Winner: Dark Knight Returns


Story

Okay, so we’re down to the final category and Watchmen is playing for pride at this point. So, how do these films compare out of adapting their graphic novels? I won’t be comparing these films as their own thing since they are both so loyal in many ways to their graphic novel, they don’t really invite being taken as their own things. A little recap: Watchmen is a story about America in an alternative 1980s where the Cold War has gotten out of control, Superheroes after a golden age of crimefighting have been outlawed or are just straight up agents of the government, Richard Nixon has used constitutional reform to make himself president for five terms and the story begins with the murder of former government superhero, the Comedian, and the subsequent investigation into his dead of a former heroes of a group known as the Minute Men such as Owl Man, the Silk Spectre, Rorschach and Dr Manhattan. That’s a basic grasp of the story but it’s really more about a psychological dive into the feeling of being lost and almost insignificant in a world that seems to no longer need you, told through the perspective of four clearly psychologically damaged people.

Watchmen is really been described very well as not really being a Superhero story. It’s a story of a psychological breakdown and the collapse of a broken society where some of the people just happen to be Superheroes. There isn’t really much of a villain plot for most of the film. The Dark Knight Returns is a story set decades after Batman retires where a near 50-year-old Batman comes out of retirement that was brought on by the death of the second Robin, Jason Todd. Yeah, comic history is really big and confusing when you try to unpack it. And he comes out of retirement after Gotham has been overrun by a street gang known as The Mutants, afterwards training a young street vigilante named Carrie Kelly to become the next Robin.

Now, as I mentioned, both of these films that I’ve mentioned on several occasions do not deviate from their source material very often, the most major ones really being that we get a bit more insight into Carrie Kelly’s home life in The Dark Knight Returns. There are some changes to certain events during the midpoint of Watchmen etc etc. But of course there is one obvious change to Watchmen which I’ll get into later, but with these films, The Dark Knight Returns tells its story a lot more calmly because it’s got two hours and twenty minutes to tell its story, and of course it was a much shorter graphic novel, being only the equivalent of four extra-long comics. Watchmen was a lot longer – it’s equivalent of twelve extra-long comics so its original theatrical run only ran for two hours and forty-five minutes, being extended to three hours in the director’s cut and the ultimate cut that I saw also mixed in the random pirate comic which received a small animation short. It was a DVD extra on the director’s cut, but the ultimate cut merged it into the film and it feels rather out of place in the film. Now, that doesn’t reflect my thoughts on the comic within a comic that was in the graphic novel but that one had some actual reasoning behind it. It just feels like it’s there in the ultimate cut, but granted this was cut for a reason and if I’d actually reviewed the theatrical version I would have probably said I didn’t mourn its absence. Although, that being said, I’m pretty sure the animators that worked on this one would’ve been really pissed that it didn’t make the theatrical release.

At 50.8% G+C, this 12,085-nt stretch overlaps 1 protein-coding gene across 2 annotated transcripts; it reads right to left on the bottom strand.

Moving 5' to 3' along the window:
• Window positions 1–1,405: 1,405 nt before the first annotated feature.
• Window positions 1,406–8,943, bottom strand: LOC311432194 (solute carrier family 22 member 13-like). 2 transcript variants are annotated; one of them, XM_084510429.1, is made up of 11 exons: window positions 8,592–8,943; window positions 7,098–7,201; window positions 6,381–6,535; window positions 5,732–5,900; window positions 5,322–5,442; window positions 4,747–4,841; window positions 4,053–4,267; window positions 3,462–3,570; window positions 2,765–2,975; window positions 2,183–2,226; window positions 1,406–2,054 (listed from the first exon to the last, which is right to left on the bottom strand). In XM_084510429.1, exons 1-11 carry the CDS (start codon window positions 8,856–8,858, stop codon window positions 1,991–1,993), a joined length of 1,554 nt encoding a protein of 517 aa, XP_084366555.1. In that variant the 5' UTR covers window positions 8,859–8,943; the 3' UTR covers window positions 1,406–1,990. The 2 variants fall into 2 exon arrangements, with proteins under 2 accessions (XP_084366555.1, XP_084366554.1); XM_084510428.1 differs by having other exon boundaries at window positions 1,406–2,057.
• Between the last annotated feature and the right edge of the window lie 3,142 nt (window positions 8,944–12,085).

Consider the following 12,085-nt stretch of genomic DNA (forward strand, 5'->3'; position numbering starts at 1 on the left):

Now, in the case of The Dark Knight Returns it really does match the themes of its book – coping with old age, seeing the world changing around you and how crime comes in several forms with both street level crime and crime from big, corrupt organizations, and at the end of the day The Dark Knight Returns is a story that’s essentially about Batman being unable to simply let go even when the deck is stacked against him. There’s some real genuine tragedy with the fight between him and Superman at the end after the US government has deemed that Batman is too much of a risk to them, and you get a sense that Batman and Superman don’t want to fight each other. Their roles mean they don’t really have a choice and the fact that Batman just can’t give this life up. It’s one of the reasons why Zack Snyder kind of missed the point when he brought in the imagery of that fight into Batman vs Superman but missed the point of why we should really care. The fight scene in this film is excellent; the fight scene in Batman vs Superman has excellent choreography but it doesn’t have the weight behind it.

Now, this does tie into some of my thoughts on Watchmen as well. I think my thoughts on Zack Snyder really are very similar to what Mark Kermode put, which is that he really struggles to see beyond a surface level. That’s why his version of Watchmen is kind of the opposite to Alan Moore’s comic in terms of its tone. The character don’t show as much weakness in this film as they did in the comic and this is a serious change that affects the whole thing. For example, Patrick Wilson was an excellent casting choice for Owl Man but they refused to make him like his comic counterpart which was a bit out of shape and impotent. The main difference is, whereas the comic Watchmen is about psychological trauma and societal failure that just happens to have Superheroes in it, Watchmen the movie is a Superhero movie that just happens to have psychological trauma and themes of a societal collapse in it. The action scenes are way more overwrought and there’s way too much pompous self-importance brought into the film. This is something that’s really akin to Zack Snyder; he would use so much similar direction in his movie Man of Steel and especially in the godawful Suckerpunch. Yeah, I’m being somewhat kind with Watchmen in this thing; I will not be kind to Suckerpunch. That movie is flaming rubbish. And that’s really been my biggest problem with Watchmen – it’s been adapted in a way that makes it feel like its up its own arse, and of course, the biggest criticism at the time and to this day has been the change in ending. (Major spoilers!)